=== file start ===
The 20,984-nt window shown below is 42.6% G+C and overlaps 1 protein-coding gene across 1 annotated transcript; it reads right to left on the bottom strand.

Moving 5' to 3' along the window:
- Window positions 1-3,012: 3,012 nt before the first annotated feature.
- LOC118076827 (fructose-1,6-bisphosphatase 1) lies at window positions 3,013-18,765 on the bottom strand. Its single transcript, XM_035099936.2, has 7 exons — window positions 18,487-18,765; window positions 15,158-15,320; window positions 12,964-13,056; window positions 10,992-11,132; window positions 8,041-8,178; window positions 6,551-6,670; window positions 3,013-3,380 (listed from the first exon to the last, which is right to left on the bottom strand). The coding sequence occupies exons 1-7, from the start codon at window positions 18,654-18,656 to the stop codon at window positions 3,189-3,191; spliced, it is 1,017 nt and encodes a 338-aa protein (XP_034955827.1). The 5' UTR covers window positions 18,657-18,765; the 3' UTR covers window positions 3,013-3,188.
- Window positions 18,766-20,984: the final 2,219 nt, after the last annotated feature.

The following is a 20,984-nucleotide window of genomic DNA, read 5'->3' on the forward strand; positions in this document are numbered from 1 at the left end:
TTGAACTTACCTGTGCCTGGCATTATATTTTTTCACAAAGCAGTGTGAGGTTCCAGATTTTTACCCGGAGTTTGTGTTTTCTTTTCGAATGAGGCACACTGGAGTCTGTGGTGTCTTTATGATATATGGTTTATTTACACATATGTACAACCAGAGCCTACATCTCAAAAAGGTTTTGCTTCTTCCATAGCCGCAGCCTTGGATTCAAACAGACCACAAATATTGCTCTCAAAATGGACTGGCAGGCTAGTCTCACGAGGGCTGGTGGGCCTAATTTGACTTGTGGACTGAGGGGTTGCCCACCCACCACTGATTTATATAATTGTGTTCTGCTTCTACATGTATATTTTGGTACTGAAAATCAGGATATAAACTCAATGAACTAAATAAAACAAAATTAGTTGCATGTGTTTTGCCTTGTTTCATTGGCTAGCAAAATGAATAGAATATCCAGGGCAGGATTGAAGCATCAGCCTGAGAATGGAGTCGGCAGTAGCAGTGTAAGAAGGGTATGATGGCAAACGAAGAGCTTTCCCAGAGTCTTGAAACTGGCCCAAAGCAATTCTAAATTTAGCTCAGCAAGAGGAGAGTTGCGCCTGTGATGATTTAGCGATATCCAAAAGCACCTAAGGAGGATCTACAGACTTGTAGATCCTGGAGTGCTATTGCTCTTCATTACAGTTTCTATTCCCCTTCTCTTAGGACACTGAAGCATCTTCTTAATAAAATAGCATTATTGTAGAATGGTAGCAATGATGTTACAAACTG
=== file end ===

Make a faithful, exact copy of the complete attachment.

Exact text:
The 20,984-nt window shown below is 42.6% G+C and overlaps 1 protein-coding gene across 1 annotated transcript; it reads right to left on the bottom strand.

Moving 5' to 3' along the window:
- Window positions 1-3,012: 3,012 nt before the first annotated feature.
- LOC118076827 (fructose-1,6-bisphosphatase 1) lies at window positions 3,013-18,765 on the bottom strand. Its single transcript, XM_035099936.2, has 7 exons — window positions 18,487-18,765; window positions 15,158-15,320; window positions 12,964-13,056; window positions 10,992-11,132; window positions 8,041-8,178; window positions 6,551-6,670; window positions 3,013-3,380 (listed from the first exon to the last, which is right to left on the bottom strand). The coding sequence occupies exons 1-7, from the start codon at window positions 18,654-18,656 to the stop codon at window positions 3,189-3,191; spliced, it is 1,017 nt and encodes a 338-aa protein (XP_034955827.1). The 5' UTR covers window positions 18,657-18,765; the 3' UTR covers window positions 3,013-3,188.
- Window positions 18,766-20,984: the final 2,219 nt, after the last annotated feature.

The following is a 20,984-nucleotide window of genomic DNA, read 5'->3' on the forward strand; positions in this document are numbered from 1 at the left end:
TTGAACTTACCTGTGCCTGGCATTATATTTTTTCACAAAGCAGTGTGAGGTTCCAGATTTTTACCCGGAGTTTGTGTTTTCTTTTCGAATGAGGCACACTGGAGTCTGTGGTGTCTTTATGATATATGGTTTATTTACACATATGTACAACCAGAGCCTACATCTCAAAAAGGTTTTGCTTCTTCCATAGCCGCAGCCTTGGATTCAAACAGACCACAAATATTGCTCTCAAAATGGACTGGCAGGCTAGTCTCACGAGGGCTGGTGGGCCTAATTTGACTTGTGGACTGAGGGGTTGCCCACCCACCACTGATTTATATAATTGTGTTCTGCTTCTACATGTATATTTTGGTACTGAAAATCAGGATATAAACTCAATGAACTAAATAAAACAAAATTAGTTGCATGTGTTTTGCCTTGTTTCATTGGCTAGCAAAATGAATAGAATATCCAGGGCAGGATTGAAGCATCAGCCTGAGAATGGAGTCGGCAGTAGCAGTGTAAGAAGGGTATGATGGCAAACGAAGAGCTTTCCCAGAGTCTTGAAACTGGCCCAAAGCAATTCTAAATTTAGCTCAGCAAGAGGAGAGTTGCGCCTGTGATGATTTAGCGATATCCAAAAGCACCTAAGGAGGATCTACAGACTTGTAGATCCTGGAGTGCTATTGCTCTTCATTACAGTTTCTATTCCCCTTCTCTTAGGACACTGAAGCATCTTCTTAATAAAATAGCATTATTGTAGAATGGTAGCAATGATGTTACAAACTG